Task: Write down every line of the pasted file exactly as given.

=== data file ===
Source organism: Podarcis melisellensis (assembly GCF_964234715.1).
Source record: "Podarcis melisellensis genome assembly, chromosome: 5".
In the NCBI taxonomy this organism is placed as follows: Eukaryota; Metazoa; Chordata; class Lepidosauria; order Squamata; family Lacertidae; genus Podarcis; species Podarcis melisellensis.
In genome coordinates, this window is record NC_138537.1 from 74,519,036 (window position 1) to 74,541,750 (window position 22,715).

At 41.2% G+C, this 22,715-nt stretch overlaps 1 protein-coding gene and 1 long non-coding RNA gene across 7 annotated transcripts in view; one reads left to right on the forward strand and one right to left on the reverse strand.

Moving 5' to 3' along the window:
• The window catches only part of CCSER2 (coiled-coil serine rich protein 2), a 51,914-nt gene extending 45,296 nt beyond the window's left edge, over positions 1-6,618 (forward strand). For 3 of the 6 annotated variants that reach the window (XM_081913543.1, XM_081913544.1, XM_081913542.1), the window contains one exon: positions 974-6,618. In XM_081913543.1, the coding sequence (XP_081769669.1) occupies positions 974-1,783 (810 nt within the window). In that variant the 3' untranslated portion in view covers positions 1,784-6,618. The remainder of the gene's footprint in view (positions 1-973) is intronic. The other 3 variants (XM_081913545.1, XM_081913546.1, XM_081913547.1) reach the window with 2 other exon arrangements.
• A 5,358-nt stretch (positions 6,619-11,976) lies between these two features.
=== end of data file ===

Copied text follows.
Source organism: Podarcis melisellensis (assembly GCF_964234715.1).
Source record: "Podarcis melisellensis genome assembly, chromosome: 5".
In the NCBI taxonomy this organism is placed as follows: Eukaryota; Metazoa; Chordata; class Lepidosauria; order Squamata; family Lacertidae; genus Podarcis; species Podarcis melisellensis.
In genome coordinates, this window is record NC_138537.1 from 74,519,036 (window position 1) to 74,541,750 (window position 22,715).

At 41.2% G+C, this 22,715-nt stretch overlaps 1 protein-coding gene and 1 long non-coding RNA gene across 7 annotated transcripts in view; one reads left to right on the forward strand and one right to left on the reverse strand.

Moving 5' to 3' along the window:
• The window catches only part of CCSER2 (coiled-coil serine rich protein 2), a 51,914-nt gene extending 45,296 nt beyond the window's left edge, over positions 1-6,618 (forward strand). For 3 of the 6 annotated variants that reach the window (XM_081913543.1, XM_081913544.1, XM_081913542.1), the window contains one exon: positions 974-6,618. In XM_081913543.1, the coding sequence (XP_081769669.1) occupies positions 974-1,783 (810 nt within the window). In that variant the 3' untranslated portion in view covers positions 1,784-6,618. The remainder of the gene's footprint in view (positions 1-973) is intronic. The other 3 variants (XM_081913545.1, XM_081913546.1, XM_081913547.1) reach the window with 2 other exon arrangements.
• A 5,358-nt stretch (positions 6,619-11,976) lies between these two features.